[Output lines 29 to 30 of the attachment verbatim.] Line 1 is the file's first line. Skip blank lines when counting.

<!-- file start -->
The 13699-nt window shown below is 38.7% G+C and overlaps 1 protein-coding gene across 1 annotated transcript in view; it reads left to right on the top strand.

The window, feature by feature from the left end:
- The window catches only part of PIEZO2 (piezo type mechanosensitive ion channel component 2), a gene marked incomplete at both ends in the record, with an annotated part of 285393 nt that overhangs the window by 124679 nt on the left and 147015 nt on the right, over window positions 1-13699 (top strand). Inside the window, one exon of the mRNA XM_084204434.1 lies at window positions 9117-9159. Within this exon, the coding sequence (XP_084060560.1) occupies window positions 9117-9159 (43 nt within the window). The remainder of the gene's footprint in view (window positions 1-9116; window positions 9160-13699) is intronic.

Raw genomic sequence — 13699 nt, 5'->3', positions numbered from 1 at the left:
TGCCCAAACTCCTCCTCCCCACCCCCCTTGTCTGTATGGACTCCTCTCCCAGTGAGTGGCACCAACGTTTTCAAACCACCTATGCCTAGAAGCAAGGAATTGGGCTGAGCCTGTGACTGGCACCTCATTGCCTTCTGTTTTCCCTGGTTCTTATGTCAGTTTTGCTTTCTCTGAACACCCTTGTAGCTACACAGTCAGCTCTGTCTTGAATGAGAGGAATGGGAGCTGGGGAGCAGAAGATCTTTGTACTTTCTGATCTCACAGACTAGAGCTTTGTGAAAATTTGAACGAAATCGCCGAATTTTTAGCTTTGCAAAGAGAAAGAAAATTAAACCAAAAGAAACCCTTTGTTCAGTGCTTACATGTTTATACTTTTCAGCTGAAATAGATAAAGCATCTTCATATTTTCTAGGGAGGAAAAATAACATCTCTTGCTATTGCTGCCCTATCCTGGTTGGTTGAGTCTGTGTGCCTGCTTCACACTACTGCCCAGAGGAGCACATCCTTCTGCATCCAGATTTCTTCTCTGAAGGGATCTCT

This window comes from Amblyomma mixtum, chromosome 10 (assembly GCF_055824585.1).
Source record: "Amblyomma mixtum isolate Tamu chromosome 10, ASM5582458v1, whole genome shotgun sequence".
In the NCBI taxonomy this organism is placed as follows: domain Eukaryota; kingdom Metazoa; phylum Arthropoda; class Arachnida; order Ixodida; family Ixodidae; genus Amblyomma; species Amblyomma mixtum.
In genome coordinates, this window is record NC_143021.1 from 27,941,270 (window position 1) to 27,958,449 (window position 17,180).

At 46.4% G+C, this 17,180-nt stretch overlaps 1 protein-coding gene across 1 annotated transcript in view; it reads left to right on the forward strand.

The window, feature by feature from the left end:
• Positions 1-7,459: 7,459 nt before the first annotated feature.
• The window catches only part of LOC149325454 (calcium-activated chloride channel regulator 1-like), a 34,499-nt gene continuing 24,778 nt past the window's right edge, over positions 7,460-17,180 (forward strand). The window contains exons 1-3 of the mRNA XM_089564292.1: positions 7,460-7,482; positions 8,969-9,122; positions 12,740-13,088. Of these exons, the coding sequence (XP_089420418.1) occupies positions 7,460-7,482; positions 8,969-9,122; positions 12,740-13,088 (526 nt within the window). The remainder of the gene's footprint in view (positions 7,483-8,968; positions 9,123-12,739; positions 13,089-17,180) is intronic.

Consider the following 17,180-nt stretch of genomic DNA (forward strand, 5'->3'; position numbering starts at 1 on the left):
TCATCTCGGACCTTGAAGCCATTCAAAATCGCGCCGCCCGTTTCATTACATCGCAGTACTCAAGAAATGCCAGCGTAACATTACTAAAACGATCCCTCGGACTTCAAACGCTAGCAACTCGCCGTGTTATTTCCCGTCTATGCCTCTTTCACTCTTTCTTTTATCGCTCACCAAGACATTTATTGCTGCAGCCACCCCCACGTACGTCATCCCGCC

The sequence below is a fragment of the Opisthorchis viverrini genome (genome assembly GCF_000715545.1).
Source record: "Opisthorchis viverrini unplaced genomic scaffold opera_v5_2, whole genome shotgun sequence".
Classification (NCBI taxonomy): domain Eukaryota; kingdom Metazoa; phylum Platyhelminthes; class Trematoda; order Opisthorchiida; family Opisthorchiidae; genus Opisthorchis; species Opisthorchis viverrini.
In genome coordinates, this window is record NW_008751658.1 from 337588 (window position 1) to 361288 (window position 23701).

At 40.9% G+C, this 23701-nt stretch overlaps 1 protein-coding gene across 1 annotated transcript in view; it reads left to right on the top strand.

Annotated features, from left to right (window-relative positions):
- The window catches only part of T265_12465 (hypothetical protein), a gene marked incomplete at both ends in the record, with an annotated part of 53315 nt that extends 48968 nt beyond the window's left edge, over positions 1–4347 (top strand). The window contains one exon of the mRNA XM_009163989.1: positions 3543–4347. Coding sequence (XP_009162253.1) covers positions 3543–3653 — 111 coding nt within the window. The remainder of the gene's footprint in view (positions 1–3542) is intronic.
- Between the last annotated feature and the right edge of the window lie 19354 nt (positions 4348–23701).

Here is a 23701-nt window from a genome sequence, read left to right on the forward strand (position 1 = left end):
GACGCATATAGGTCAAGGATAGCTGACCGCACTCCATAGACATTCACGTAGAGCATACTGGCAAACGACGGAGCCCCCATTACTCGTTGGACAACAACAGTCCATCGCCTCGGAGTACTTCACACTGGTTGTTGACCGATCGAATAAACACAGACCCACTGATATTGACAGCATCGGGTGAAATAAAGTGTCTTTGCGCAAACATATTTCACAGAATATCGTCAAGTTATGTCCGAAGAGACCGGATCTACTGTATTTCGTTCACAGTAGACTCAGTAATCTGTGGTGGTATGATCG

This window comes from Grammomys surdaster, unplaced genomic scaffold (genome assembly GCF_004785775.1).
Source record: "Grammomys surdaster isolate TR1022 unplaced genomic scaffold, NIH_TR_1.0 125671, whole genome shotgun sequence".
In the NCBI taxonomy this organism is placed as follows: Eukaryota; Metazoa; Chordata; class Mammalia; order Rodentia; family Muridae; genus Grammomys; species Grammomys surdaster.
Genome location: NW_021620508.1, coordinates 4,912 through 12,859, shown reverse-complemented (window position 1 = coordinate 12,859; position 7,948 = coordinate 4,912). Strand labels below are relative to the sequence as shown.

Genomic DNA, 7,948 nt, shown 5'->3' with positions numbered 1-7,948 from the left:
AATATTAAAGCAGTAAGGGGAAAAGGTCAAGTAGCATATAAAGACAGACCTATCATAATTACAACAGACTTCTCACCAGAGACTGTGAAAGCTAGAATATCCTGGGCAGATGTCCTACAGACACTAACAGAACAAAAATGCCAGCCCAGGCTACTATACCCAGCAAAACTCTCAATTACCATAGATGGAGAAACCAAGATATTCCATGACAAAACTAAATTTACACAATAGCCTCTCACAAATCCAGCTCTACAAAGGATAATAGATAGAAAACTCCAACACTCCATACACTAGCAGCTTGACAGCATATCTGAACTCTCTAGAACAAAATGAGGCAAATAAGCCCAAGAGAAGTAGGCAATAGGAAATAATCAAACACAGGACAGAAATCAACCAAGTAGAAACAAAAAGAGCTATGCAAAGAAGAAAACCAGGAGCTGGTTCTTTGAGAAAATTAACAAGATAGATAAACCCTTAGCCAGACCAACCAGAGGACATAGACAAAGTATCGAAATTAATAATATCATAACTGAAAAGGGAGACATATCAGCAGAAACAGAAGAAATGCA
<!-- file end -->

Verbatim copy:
Genome location: NW_021620508.1, coordinates 4,912 through 12,859, shown reverse-complemented (window position 1 = coordinate 12,859; position 7,948 = coordinate 4,912). Strand labels below are relative to the sequence as shown.

Genomic DNA, 7,948 nt, shown 5'->3' with positions numbered 1-7,948 from the left: